On Monday, Nov. 13, the Chicago Cubs officially introduced their new manager in a news conference. Counsell will be the highest paid manager in MLB history with a five-year contract worth $40 million, which helped lure him away from Milwaukee.
Counsell, who grew up in Whitefish Bay, managed the Brewers for nine seasons. The winningest manager in Brewers' history led them to the playoffs in five of the last six seasons. The best run came in that first postseason trip in 2018, winning 96 games and reaching game seven of the NLCS.
A mix of Chicago and Milwaukee media asked Counsell questions at his introductory news conference.
"The Brewers have meant a lot to me. I have great relationships there," said Cubs Manager Craig Counsell. "The relationships there are the relationships that I am going to try with all of me to build in Chicago."
What do Cubs fans think?
"It’s good for Chicago," Cubs fan Norman Massel said. "He’s going to help the team out, I can see why people in Wisconsin are disappointed."
That was evident last week after someone defaced a sign in Counsell’s honor.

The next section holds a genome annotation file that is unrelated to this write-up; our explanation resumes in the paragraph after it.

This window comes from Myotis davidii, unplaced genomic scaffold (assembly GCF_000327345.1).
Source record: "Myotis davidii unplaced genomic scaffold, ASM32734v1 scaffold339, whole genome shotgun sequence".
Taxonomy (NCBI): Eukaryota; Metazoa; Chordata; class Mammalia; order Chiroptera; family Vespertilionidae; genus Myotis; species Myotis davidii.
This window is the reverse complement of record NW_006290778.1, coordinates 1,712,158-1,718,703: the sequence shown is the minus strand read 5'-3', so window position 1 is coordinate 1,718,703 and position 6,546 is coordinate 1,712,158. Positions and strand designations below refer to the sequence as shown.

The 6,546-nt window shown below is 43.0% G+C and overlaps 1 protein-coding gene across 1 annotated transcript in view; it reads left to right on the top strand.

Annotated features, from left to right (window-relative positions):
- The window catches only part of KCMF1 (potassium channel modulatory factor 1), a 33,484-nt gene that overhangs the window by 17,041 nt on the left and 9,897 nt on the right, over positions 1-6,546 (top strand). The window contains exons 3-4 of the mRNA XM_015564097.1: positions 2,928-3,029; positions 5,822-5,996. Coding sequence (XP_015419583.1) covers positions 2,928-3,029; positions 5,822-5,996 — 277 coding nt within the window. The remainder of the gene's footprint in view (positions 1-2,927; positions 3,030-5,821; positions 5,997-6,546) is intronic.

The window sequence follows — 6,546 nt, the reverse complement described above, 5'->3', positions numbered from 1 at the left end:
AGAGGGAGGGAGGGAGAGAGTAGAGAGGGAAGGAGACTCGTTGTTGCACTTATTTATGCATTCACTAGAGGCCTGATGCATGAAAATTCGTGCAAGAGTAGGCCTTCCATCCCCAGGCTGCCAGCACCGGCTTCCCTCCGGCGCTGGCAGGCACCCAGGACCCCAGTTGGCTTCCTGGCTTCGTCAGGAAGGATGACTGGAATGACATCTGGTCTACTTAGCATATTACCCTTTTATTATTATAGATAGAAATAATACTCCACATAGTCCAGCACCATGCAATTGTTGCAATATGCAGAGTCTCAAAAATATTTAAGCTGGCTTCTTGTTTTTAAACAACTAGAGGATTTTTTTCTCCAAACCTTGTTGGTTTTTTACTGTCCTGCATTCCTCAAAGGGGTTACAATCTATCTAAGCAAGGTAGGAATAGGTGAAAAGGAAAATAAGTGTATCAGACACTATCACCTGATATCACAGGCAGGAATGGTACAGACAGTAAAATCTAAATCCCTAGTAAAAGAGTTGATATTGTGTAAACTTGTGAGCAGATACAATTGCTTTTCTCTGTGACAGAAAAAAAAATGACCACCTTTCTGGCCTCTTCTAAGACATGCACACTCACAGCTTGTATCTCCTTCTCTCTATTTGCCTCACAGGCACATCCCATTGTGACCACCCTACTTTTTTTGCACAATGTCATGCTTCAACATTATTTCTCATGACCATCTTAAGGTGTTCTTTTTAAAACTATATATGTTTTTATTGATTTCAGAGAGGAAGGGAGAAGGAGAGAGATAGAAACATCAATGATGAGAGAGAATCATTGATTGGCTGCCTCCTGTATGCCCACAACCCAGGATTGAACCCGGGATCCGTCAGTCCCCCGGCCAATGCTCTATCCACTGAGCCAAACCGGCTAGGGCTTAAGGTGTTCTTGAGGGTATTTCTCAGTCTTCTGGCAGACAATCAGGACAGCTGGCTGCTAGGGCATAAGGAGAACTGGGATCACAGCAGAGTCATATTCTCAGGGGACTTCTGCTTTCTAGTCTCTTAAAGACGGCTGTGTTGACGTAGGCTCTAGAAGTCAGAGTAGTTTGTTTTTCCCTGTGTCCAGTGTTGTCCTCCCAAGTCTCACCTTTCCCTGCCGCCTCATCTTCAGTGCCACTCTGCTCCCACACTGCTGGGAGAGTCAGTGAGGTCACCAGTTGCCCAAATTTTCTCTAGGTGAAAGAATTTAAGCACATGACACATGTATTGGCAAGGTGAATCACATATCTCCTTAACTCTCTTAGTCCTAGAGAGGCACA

It stands outside Craig Counsell Park in Whitefish Bay, where Counsell grew up and still lives.
Going 90 miles south to Wisconsin’s biggest rival makes his exit painful for fans.
"I mean, they lost Aaron Rodgers, too," Massel said. "Players don’t stick around anymore. They get more money and they move on."
Cubs fans say they’re just as shocked as Brewers fans to learn of the organization’s new hire.
"I think in Chicago we were under the impression that Ross was going to be the manager for several more years," Massel said. "Based on the last month of the year in September, the Cubs collapsed."
Counsell’s leadership signals big expectations of what the Cubs could do next. It also adds fuel to the fire of what’s one of the most competitive matchups in Major League Baseball.
"The rivalry just went up to another level here," Cubs fan Josh Sklar said. "The fans are going to be more animated and more enthusiastic, especially in Milwaukee. That’ll be interesting to see how they greet him."
The Associated Press contributed to this report.